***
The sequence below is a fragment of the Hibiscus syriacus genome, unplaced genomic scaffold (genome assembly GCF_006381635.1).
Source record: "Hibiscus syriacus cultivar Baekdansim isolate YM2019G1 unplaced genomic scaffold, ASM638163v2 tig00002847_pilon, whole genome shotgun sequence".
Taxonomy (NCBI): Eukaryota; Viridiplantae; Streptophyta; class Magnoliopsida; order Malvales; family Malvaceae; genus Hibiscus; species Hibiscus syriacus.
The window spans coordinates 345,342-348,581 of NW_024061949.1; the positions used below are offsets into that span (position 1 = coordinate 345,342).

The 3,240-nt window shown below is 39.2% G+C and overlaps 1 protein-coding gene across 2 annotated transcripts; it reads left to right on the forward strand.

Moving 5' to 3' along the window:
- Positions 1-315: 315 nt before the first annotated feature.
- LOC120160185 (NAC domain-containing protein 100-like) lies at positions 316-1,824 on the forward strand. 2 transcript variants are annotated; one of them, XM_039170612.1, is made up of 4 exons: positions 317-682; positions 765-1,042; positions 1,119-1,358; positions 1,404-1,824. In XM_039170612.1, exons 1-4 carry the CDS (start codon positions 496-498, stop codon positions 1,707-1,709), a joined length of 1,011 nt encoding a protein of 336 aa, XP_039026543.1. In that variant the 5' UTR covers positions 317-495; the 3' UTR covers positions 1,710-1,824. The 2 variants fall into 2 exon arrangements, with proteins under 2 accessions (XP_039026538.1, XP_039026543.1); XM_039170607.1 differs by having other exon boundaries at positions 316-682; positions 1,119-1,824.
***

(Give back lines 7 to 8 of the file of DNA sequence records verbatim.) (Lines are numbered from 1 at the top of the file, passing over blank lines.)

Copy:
- Positions 1-315: 315 nt before the first annotated feature.
- LOC120160185 (NAC domain-containing protein 100-like) lies at positions 316-1,824 on the forward strand. 2 transcript variants are annotated; one of them, XM_039170612.1, is made up of 4 exons: positions 317-682; positions 765-1,042; positions 1,119-1,358; positions 1,404-1,824. In XM_039170612.1, exons 1-4 carry the CDS (start codon positions 496-498, stop codon positions 1,707-1,709), a joined length of 1,011 nt encoding a protein of 336 aa, XP_039026543.1. In that variant the 5' UTR covers positions 317-495; the 3' UTR covers positions 1,710-1,824. The 2 variants fall into 2 exon arrangements, with proteins under 2 accessions (XP_039026538.1, XP_039026543.1); XM_039170607.1 differs by having other exon boundaries at positions 316-682; positions 1,119-1,824.